Nevertheless, there is a cerebral quality in his work captured by few of his peers. His paintings and even his digital pieces have a kind of frenzy in them, a subconscious projection of desolation and (more stunningly) pain shaped within surrealistic patterns and comic-oriented tone. But, he admits, as the father of two children, "I do paint pretty things on occasion, but I don't put it out there."

Among those already mentioned, Zig counts as his influences the Polish fantasy artist Zdzislaw Beksinski, his American counterpart Michael Whelan, Czech painter Peter Gric, Andreas Marschall, Dru Blair (re-emphasizing his interest in aviation) and Wayne Douglas Barlowe, whose "Guide to Extraterrestrials" is an essential and vivid compilation for anyone interested in science-fiction literature.

The book also holds particular interest as Zig recounts a rather strange encounter that he says has not affected his art so much as it has his thinking. Shades of "Easy Rider": "My friend and band mate Steven and I were on our way to California from Texas, 100 miles from California border in Arizona. We both saw some weird lights off of the shoulder of the highway. We pulled over to a screeching halt, got out of the car, and about a light pole high above us... there was a small 'craft' about the size of a minivan and looked like a tear drop. The lights looked as if they were shined onto the craft. Three lights, all three different colors. Both of us started yelling at the craft and it turned its lights off and quickly zoomed off about fifty yards away. In a second or so we yelled at it again to come back and abduct us. It turned its lights off again and disappeared. All of this was dead silence. We looked up and three stars dispersed in opposite directions at a high rate of speed... I think it was an organism."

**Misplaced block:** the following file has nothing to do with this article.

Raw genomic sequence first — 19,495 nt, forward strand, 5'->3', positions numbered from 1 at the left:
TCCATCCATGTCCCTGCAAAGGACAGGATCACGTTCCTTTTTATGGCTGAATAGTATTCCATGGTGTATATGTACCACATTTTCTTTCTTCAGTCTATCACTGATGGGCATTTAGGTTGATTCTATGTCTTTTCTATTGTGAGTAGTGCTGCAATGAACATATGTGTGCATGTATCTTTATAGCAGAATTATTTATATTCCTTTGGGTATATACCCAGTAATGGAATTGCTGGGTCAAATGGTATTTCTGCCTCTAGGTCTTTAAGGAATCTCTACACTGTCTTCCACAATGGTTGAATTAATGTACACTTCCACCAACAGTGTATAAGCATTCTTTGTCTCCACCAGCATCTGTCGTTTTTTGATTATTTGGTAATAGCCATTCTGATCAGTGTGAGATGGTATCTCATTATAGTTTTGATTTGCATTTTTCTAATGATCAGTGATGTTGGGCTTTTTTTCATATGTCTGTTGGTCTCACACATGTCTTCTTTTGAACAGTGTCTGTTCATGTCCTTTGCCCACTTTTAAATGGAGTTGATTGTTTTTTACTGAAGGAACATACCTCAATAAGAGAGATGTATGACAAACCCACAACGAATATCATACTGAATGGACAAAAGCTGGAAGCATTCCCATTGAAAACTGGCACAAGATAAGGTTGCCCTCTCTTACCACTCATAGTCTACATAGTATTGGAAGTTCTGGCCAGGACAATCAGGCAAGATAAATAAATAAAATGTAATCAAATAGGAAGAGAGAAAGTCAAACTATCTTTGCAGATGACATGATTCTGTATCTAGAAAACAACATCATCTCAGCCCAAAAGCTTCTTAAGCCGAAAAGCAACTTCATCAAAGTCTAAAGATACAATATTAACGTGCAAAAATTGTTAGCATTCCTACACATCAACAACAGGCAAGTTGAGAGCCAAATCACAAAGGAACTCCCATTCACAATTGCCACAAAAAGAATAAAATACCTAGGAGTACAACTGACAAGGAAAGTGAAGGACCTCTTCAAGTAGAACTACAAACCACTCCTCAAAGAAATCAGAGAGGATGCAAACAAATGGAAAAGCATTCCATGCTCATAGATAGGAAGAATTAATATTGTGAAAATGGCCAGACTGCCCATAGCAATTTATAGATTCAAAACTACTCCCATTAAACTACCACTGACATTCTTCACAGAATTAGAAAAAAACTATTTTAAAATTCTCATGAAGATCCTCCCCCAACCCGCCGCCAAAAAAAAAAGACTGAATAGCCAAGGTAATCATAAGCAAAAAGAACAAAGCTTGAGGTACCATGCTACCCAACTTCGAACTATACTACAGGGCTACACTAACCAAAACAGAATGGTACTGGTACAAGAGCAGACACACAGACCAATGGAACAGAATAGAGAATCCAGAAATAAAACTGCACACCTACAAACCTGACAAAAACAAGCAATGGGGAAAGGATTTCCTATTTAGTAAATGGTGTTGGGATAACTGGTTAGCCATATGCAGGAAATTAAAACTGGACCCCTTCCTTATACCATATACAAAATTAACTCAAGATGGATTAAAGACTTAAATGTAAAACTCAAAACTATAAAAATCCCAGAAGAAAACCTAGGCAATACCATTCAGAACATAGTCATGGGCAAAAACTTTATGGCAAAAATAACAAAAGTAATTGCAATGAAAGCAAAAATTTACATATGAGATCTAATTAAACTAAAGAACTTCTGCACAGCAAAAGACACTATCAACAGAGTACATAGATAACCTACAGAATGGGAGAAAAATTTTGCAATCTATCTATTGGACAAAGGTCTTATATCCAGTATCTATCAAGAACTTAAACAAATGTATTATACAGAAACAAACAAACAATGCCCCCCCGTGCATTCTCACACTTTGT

Today Jon Zig has his hands full, juggling between three different outlets of creativity and business. His own band, Images of Violence, released their debut album, _Degrade the Shapeless_ this past April on Ossuary Industries. Formed while guitarist Steven Watkins and then drummer Mlody shared a one bedroom apartment in Texas, Images of Violence came together after a mutual friend introduced the pair to Zig. Soon after came 2004's _Cadaverous Recomposition_ EP with Zig on vocals, and two years later, Larry Jackson, of Texas' sadly unheralded Acerbus, stepped in on drums. The result is a massive accomplishment over their early material, which some complained took on a too similar sound to Napalm Death, even introducing a cover of "Suffer the Children". "We aren't trying to sound like anything... never were, really", Zig insists, "but we are going in a different direction altogether."

Currently, Images of Violence remain situated in Texas, performing the occasional festival and odd date whenever possible, but Zig is adamant about taking the band on the road, even with his busy in-studio schedule. "Once some things are squared away, we are there. I will take my job with me." With such arduous prospects on the horizon, Jon Zig remains confident -- even while promoting yet another band, Sacrolyctic, with Disgorge's Rick Myers. It all flows together, as he touches on this last point: "I started doing work for bands before tattooing was involved, but doing both has pushed my product very well, hand in hand", adding, "After seeing what tattooists were doing, I saw that evil can be permanent. That's what I enjoy most."

(article submitted 26/9/2006)

9/26/2006 T DePalma 7.5 Images of Violence - Degrade the Shapeless